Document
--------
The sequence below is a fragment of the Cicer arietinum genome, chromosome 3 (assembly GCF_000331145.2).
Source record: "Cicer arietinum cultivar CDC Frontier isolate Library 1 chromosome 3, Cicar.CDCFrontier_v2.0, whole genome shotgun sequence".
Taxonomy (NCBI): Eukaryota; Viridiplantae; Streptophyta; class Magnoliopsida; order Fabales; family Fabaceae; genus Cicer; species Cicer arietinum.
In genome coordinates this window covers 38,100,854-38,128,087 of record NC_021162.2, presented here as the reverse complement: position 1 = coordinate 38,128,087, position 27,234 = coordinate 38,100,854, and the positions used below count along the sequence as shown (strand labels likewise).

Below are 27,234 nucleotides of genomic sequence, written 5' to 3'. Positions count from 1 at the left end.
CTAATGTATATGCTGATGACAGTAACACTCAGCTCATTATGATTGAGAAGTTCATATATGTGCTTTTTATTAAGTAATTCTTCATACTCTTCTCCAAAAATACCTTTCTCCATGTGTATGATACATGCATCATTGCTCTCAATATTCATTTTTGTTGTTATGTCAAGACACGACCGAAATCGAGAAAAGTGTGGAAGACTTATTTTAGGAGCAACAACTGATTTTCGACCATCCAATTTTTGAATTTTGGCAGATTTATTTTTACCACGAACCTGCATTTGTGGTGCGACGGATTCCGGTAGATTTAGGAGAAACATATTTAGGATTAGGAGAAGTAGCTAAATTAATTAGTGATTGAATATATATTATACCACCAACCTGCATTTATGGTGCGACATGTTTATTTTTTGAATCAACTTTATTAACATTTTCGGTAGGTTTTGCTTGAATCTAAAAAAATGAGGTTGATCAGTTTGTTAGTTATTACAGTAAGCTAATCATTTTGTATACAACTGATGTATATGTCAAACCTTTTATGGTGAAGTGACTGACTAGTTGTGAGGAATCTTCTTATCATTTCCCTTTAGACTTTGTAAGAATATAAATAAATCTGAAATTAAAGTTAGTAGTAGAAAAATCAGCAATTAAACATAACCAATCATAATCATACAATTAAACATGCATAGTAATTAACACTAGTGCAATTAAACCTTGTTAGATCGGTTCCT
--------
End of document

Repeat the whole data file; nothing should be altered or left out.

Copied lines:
The sequence below is a fragment of the Cicer arietinum genome, chromosome 3 (assembly GCF_000331145.2).
Source record: "Cicer arietinum cultivar CDC Frontier isolate Library 1 chromosome 3, Cicar.CDCFrontier_v2.0, whole genome shotgun sequence".
Taxonomy (NCBI): Eukaryota; Viridiplantae; Streptophyta; class Magnoliopsida; order Fabales; family Fabaceae; genus Cicer; species Cicer arietinum.
In genome coordinates this window covers 38,100,854-38,128,087 of record NC_021162.2, presented here as the reverse complement: position 1 = coordinate 38,128,087, position 27,234 = coordinate 38,100,854, and the positions used below count along the sequence as shown (strand labels likewise).

Below are 27,234 nucleotides of genomic sequence, written 5' to 3'. Positions count from 1 at the left end.
CTAATGTATATGCTGATGACAGTAACACTCAGCTCATTATGATTGAGAAGTTCATATATGTGCTTTTTATTAAGTAATTCTTCATACTCTTCTCCAAAAATACCTTTCTCCATGTGTATGATACATGCATCATTGCTCTCAATATTCATTTTTGTTGTTATGTCAAGACACGACCGAAATCGAGAAAAGTGTGGAAGACTTATTTTAGGAGCAACAACTGATTTTCGACCATCCAATTTTTGAATTTTGGCAGATTTATTTTTACCACGAACCTGCATTTGTGGTGCGACGGATTCCGGTAGATTTAGGAGAAACATATTTAGGATTAGGAGAAGTAGCTAAATTAATTAGTGATTGAATATATATTATACCACCAACCTGCATTTATGGTGCGACATGTTTATTTTTTGAATCAACTTTATTAACATTTTCGGTAGGTTTTGCTTGAATCTAAAAAAATGAGGTTGATCAGTTTGTTAGTTATTACAGTAAGCTAATCATTTTGTATACAACTGATGTATATGTCAAACCTTTTATGGTGAAGTGACTGACTAGTTGTGAGGAATCTTCTTATCATTTCCCTTTAGACTTTGTAAGAATATAAATAAATCTGAAATTAAAGTTAGTAGTAGAAAAATCAGCAATTAAACATAACCAATCATAATCATACAATTAAACATGCATAGTAATTAACACTAGTGCAATTAAACCTTGTTAGATCGGTTCCT